Double mastectomy can have negative impact on employment
ডাবল স্নাতকোত্তর কর্মসংস্থানের উপর নেতিবাচক প্রভাব থাকতে পারে। সেলিব্রিটি প্রকাশ এবং রোগীর আগ্রহ বৃদ্ধির কারণে ফুসফুস, মস্তিষ্কের ব্যবহার বছর ধরে বৃদ্ধি পেয়েছে।
Fuelled by celebrity disclosures and growing patient interest, use of mastectomy has grown over the years.
New York: Women who pursue an aggressive surgery called double mastectomy that involves removing both breasts for early stage breast cancer have higher chances of missing more than a month of work or stopping work altogether, says a study led by an Indian-origin researcher.
Fuelled by celebrity disclosures and growing patient interest, use of mastectomy has grown over the years, according to the study.
One famous case of celebrity disclosure came in 2013 when Hollywood star Angelina Jolie revealed that she had undergone a preventive double mastectomy to reduce her risk of developing breast cancer.
The new study, published in Cancer, surveyed 1,006 women who were treated for early stage breast cancer and were employed at the time of their diagnosis.
The women in the study who opted for a bilateral mastectomy with reconstruction had 7.8 times the odds of missing more than a month of work or stopping work altogether, compared to women who opted for a lumpectomy and radiation therapy.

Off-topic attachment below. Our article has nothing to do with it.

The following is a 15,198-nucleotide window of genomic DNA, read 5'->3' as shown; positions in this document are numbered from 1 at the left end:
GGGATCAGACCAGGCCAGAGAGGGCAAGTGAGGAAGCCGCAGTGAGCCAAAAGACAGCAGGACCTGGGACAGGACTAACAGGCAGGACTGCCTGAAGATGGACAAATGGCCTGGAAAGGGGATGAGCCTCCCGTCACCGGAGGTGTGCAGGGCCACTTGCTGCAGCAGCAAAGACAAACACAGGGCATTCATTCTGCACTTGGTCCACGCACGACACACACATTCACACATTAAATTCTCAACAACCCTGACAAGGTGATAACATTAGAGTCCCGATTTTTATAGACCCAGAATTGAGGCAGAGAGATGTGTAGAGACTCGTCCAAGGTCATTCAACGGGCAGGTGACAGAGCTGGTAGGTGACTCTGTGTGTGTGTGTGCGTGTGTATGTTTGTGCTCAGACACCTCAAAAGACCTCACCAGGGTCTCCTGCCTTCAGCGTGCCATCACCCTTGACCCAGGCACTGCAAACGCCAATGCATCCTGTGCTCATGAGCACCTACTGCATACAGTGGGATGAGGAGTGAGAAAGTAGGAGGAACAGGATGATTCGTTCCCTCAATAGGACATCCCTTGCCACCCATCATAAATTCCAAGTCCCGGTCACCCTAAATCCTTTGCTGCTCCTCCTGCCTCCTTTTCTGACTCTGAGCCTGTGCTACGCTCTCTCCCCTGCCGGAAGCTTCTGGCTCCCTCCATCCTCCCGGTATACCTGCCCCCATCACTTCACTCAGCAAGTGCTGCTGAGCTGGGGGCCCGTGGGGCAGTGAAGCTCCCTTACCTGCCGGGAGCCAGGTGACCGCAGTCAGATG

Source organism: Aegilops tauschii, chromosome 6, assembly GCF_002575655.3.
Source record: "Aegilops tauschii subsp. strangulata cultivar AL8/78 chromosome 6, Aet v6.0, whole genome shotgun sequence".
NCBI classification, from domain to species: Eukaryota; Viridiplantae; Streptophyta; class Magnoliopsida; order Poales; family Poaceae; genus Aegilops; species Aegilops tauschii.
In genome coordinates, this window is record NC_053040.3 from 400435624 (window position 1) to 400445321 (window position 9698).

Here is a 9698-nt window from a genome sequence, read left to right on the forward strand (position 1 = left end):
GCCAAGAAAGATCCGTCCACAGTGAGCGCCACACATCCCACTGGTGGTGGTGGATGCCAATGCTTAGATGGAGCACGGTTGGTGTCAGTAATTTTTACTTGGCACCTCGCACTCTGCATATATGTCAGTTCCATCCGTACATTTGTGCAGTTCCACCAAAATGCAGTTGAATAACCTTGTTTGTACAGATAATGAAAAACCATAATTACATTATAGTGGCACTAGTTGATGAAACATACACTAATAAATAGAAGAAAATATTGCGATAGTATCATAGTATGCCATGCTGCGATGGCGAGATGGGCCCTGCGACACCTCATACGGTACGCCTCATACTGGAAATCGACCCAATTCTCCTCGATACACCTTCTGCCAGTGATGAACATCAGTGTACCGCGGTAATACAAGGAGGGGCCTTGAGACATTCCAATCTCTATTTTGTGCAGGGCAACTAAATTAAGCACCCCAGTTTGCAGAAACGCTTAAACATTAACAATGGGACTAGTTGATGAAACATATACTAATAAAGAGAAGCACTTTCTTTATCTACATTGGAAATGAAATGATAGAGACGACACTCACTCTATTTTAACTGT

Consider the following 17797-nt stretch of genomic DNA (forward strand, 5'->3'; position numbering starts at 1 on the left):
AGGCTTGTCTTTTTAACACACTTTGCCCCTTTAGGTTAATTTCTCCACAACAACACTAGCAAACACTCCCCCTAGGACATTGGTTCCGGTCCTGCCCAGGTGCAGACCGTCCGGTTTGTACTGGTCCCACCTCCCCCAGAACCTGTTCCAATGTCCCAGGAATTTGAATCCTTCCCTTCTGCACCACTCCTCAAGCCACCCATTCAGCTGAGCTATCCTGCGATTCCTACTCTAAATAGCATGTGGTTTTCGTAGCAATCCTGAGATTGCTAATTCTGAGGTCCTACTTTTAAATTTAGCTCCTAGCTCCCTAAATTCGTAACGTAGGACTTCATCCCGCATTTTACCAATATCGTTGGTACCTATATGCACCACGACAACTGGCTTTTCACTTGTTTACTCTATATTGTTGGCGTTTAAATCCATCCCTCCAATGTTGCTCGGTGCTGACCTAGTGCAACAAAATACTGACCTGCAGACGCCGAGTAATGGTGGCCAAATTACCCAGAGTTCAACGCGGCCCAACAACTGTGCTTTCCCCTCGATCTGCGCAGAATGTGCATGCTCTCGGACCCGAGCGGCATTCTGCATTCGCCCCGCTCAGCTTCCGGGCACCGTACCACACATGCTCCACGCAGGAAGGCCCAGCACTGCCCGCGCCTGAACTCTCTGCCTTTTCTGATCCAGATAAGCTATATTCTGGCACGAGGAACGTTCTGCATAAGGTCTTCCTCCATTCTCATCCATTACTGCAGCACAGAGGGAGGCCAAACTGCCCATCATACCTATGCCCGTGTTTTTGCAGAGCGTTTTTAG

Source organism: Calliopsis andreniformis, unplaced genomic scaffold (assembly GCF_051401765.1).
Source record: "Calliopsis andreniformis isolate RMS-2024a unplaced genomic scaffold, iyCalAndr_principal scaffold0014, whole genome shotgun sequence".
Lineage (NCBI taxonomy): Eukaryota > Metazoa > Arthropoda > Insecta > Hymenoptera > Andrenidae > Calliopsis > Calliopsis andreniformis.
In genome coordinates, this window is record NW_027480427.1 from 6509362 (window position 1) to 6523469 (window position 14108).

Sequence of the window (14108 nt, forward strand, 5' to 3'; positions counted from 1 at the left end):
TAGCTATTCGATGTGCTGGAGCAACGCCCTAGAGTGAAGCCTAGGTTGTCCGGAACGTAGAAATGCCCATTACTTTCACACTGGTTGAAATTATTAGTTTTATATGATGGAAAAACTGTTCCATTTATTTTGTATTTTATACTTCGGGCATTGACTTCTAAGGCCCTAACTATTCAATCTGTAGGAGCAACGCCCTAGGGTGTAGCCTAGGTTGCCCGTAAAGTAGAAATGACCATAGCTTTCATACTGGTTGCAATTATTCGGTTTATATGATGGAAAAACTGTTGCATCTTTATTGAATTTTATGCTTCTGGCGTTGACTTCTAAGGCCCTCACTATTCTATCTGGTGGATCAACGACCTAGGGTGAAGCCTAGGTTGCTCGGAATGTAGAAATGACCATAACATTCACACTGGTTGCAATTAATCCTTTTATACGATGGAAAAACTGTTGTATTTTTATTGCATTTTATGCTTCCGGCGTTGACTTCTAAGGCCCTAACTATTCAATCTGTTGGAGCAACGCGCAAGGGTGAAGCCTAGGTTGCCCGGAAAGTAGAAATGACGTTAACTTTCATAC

“It really stood out, especially because bilateral mastectomy has not been demonstrated to improve survival, and clearly has a negative impact on employment,” said lead study author Reshma Jagsi, Professor at Michigan Medicine, University of Michigan in the US.
Prior studies that examined the impact of cancer treatment decisions on employment showed that patients who received chemotherapy were most likely to experience longer disruptions in or loss of employment, but changes in breast cancer management in recent years have shifted recommendations away from chemotherapy for early stage breast cancer.
“But as we’ve had success reducing overtreatment with chemotherapy, we’re now seeing a paradoxical increase in what may be overtreatment with surgery,” Jagsi said.
“We’re seeing more and more women choosing a much more aggressive surgical treatment that isn’t clinically mandatory and doesn’t improve survival, often for peace of mind,” she added.
Clinicians need to learn to communicate with patients in a way that supports their autonomy, but also use data to communicate that there may be unexpected downsides to the treatment they are considering, Jagsi added.
With the growing use of mastectomy, fuelled by celebrity disclosures and growing patient interest, further research is necessary to monitor whether the short-term employment consequences seen in this study will translate into longer term impacts on these women’s employment and well-being, the study authors said.